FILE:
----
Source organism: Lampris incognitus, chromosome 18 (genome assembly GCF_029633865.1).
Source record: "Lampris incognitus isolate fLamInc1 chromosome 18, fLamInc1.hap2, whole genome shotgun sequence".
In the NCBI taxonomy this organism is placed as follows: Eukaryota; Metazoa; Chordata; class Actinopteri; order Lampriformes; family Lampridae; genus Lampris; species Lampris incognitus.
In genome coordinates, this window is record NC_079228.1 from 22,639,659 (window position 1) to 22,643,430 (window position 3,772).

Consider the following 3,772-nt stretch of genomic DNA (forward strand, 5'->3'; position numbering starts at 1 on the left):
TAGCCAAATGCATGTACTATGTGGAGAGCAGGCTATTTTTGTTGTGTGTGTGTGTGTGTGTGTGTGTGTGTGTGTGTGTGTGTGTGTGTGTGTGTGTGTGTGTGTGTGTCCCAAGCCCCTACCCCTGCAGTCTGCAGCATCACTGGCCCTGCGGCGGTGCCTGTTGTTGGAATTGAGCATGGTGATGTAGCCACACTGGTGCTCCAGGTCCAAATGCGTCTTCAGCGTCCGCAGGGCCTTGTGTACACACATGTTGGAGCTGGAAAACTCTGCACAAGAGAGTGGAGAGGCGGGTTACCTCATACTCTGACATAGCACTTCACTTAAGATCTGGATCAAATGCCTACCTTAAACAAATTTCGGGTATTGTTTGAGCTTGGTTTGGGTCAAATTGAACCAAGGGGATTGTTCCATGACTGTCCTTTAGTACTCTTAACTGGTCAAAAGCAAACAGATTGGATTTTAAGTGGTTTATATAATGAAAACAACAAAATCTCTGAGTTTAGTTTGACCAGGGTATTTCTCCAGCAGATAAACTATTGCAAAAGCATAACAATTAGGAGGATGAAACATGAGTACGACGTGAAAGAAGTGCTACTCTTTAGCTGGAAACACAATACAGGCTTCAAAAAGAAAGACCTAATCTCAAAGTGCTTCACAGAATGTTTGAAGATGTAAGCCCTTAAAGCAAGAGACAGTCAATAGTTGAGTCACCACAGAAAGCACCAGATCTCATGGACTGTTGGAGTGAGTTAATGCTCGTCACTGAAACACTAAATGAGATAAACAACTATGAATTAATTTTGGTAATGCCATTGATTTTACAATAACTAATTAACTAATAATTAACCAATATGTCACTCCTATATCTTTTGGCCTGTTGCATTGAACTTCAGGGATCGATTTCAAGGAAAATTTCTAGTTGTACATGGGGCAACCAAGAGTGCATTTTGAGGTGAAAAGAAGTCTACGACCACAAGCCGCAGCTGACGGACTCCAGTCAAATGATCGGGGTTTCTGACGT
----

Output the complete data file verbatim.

Source organism: Lampris incognitus, chromosome 18 (genome assembly GCF_029633865.1).
Source record: "Lampris incognitus isolate fLamInc1 chromosome 18, fLamInc1.hap2, whole genome shotgun sequence".
In the NCBI taxonomy this organism is placed as follows: Eukaryota; Metazoa; Chordata; class Actinopteri; order Lampriformes; family Lampridae; genus Lampris; species Lampris incognitus.
In genome coordinates, this window is record NC_079228.1 from 22,639,659 (window position 1) to 22,643,430 (window position 3,772).

Consider the following 3,772-nt stretch of genomic DNA (forward strand, 5'->3'; position numbering starts at 1 on the left):
TAGCCAAATGCATGTACTATGTGGAGAGCAGGCTATTTTTGTTGTGTGTGTGTGTGTGTGTGTGTGTGTGTGTGTGTGTGTGTGTGTGTGTGTGTGTGTGTGTGTGTGTCCCAAGCCCCTACCCCTGCAGTCTGCAGCATCACTGGCCCTGCGGCGGTGCCTGTTGTTGGAATTGAGCATGGTGATGTAGCCACACTGGTGCTCCAGGTCCAAATGCGTCTTCAGCGTCCGCAGGGCCTTGTGTACACACATGTTGGAGCTGGAAAACTCTGCACAAGAGAGTGGAGAGGCGGGTTACCTCATACTCTGACATAGCACTTCACTTAAGATCTGGATCAAATGCCTACCTTAAACAAATTTCGGGTATTGTTTGAGCTTGGTTTGGGTCAAATTGAACCAAGGGGATTGTTCCATGACTGTCCTTTAGTACTCTTAACTGGTCAAAAGCAAACAGATTGGATTTTAAGTGGTTTATATAATGAAAACAACAAAATCTCTGAGTTTAGTTTGACCAGGGTATTTCTCCAGCAGATAAACTATTGCAAAAGCATAACAATTAGGAGGATGAAACATGAGTACGACGTGAAAGAAGTGCTACTCTTTAGCTGGAAACACAATACAGGCTTCAAAAAGAAAGACCTAATCTCAAAGTGCTTCACAGAATGTTTGAAGATGTAAGCCCTTAAAGCAAGAGACAGTCAATAGTTGAGTCACCACAGAAAGCACCAGATCTCATGGACTGTTGGAGTGAGTTAATGCTCGTCACTGAAACACTAAATGAGATAAACAACTATGAATTAATTTTGGTAATGCCATTGATTTTACAATAACTAATTAACTAATAATTAACCAATATGTCACTCCTATATCTTTTGGCCTGTTGCATTGAACTTCAGGGATCGATTTCAAGGAAAATTTCTAGTTGTACATGGGGCAACCAAGAGTGCATTTTGAGGTGAAAAGAAGTCTACGACCACAAGCCGCAGCTGACGGACTCCAGTCAAATGATCGGGGTTTCTGACGT